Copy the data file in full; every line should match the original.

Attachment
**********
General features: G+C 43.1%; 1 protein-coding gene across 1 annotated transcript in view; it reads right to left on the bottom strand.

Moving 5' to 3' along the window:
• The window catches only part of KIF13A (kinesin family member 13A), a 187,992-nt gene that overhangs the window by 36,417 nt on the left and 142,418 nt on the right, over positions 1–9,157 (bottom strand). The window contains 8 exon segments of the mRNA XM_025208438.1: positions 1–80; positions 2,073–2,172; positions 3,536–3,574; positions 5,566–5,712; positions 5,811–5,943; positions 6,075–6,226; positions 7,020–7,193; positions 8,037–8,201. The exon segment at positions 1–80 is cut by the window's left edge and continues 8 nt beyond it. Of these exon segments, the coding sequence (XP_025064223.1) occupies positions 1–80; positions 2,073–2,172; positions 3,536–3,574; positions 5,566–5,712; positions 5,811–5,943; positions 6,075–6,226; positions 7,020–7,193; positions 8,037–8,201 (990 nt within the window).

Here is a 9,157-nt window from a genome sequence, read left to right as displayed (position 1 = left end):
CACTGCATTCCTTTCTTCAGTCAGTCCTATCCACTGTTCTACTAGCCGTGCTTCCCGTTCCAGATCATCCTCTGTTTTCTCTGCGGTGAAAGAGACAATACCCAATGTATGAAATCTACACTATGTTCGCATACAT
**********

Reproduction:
General features: G+C 43.1%; 1 protein-coding gene across 1 annotated transcript in view; it reads right to left on the bottom strand.

Moving 5' to 3' along the window:
• The window catches only part of KIF13A (kinesin family member 13A), a 187,992-nt gene that overhangs the window by 36,417 nt on the left and 142,418 nt on the right, over positions 1–9,157 (bottom strand). The window contains 8 exon segments of the mRNA XM_025208438.1: positions 1–80; positions 2,073–2,172; positions 3,536–3,574; positions 5,566–5,712; positions 5,811–5,943; positions 6,075–6,226; positions 7,020–7,193; positions 8,037–8,201. The exon segment at positions 1–80 is cut by the window's left edge and continues 8 nt beyond it. Of these exon segments, the coding sequence (XP_025064223.1) occupies positions 1–80; positions 2,073–2,172; positions 3,536–3,574; positions 5,566–5,712; positions 5,811–5,943; positions 6,075–6,226; positions 7,020–7,193; positions 8,037–8,201 (990 nt within the window).

Here is a 9,157-nt window from a genome sequence, read left to right as displayed (position 1 = left end):
CACTGCATTCCTTTCTTCAGTCAGTCCTATCCACTGTTCTACTAGCCGTGCTTCCCGTTCCAGATCATCCTCTGTTTTCTCTGCGGTGAAAGAGACAATACCCAATGTATGAAATCTACACTATGTTCGCATACAT